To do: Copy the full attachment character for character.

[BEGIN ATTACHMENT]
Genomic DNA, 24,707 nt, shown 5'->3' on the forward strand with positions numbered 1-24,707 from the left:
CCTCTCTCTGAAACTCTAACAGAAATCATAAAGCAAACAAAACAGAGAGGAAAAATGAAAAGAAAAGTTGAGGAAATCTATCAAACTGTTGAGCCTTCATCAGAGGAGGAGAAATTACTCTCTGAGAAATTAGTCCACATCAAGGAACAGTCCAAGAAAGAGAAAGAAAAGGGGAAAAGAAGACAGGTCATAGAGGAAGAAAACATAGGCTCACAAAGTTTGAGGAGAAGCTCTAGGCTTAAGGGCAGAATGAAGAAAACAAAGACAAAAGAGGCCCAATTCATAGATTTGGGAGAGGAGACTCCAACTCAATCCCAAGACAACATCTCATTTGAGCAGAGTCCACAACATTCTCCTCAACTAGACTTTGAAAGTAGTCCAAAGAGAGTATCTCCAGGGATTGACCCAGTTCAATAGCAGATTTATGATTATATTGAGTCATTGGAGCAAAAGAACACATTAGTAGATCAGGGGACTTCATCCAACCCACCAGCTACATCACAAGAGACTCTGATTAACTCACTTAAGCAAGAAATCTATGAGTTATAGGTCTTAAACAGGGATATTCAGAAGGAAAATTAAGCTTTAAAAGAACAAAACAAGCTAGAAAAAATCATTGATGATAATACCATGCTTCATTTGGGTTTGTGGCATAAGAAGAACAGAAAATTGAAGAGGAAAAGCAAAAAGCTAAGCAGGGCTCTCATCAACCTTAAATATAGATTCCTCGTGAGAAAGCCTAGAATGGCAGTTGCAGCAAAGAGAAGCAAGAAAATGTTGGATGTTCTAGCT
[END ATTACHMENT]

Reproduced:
Genomic DNA, 24,707 nt, shown 5'->3' on the forward strand with positions numbered 1-24,707 from the left:
CCTCTCTCTGAAACTCTAACAGAAATCATAAAGCAAACAAAACAGAGAGGAAAAATGAAAAGAAAAGTTGAGGAAATCTATCAAACTGTTGAGCCTTCATCAGAGGAGGAGAAATTACTCTCTGAGAAATTAGTCCACATCAAGGAACAGTCCAAGAAAGAGAAAGAAAAGGGGAAAAGAAGACAGGTCATAGAGGAAGAAAACATAGGCTCACAAAGTTTGAGGAGAAGCTCTAGGCTTAAGGGCAGAATGAAGAAAACAAAGACAAAAGAGGCCCAATTCATAGATTTGGGAGAGGAGACTCCAACTCAATCCCAAGACAACATCTCATTTGAGCAGAGTCCACAACATTCTCCTCAACTAGACTTTGAAAGTAGTCCAAAGAGAGTATCTCCAGGGATTGACCCAGTTCAATAGCAGATTTATGATTATATTGAGTCATTGGAGCAAAAGAACACATTAGTAGATCAGGGGACTTCATCCAACCCACCAGCTACATCACAAGAGACTCTGATTAACTCACTTAAGCAAGAAATCTATGAGTTATAGGTCTTAAACAGGGATATTCAGAAGGAAAATTAAGCTTTAAAAGAACAAAACAAGCTAGAAAAAATCATTGATGATAATACCATGCTTCATTTGGGTTTGTGGCATAAGAAGAACAGAAAATTGAAGAGGAAAAGCAAAAAGCTAAGCAGGGCTCTCATCAACCTTAAATATAGATTCCTCGTGAGAAAGCCTAGAATGGCAGTTGCAGCAAAGAGAAGCAAGAAAATGTTGGATGTTCTAGCT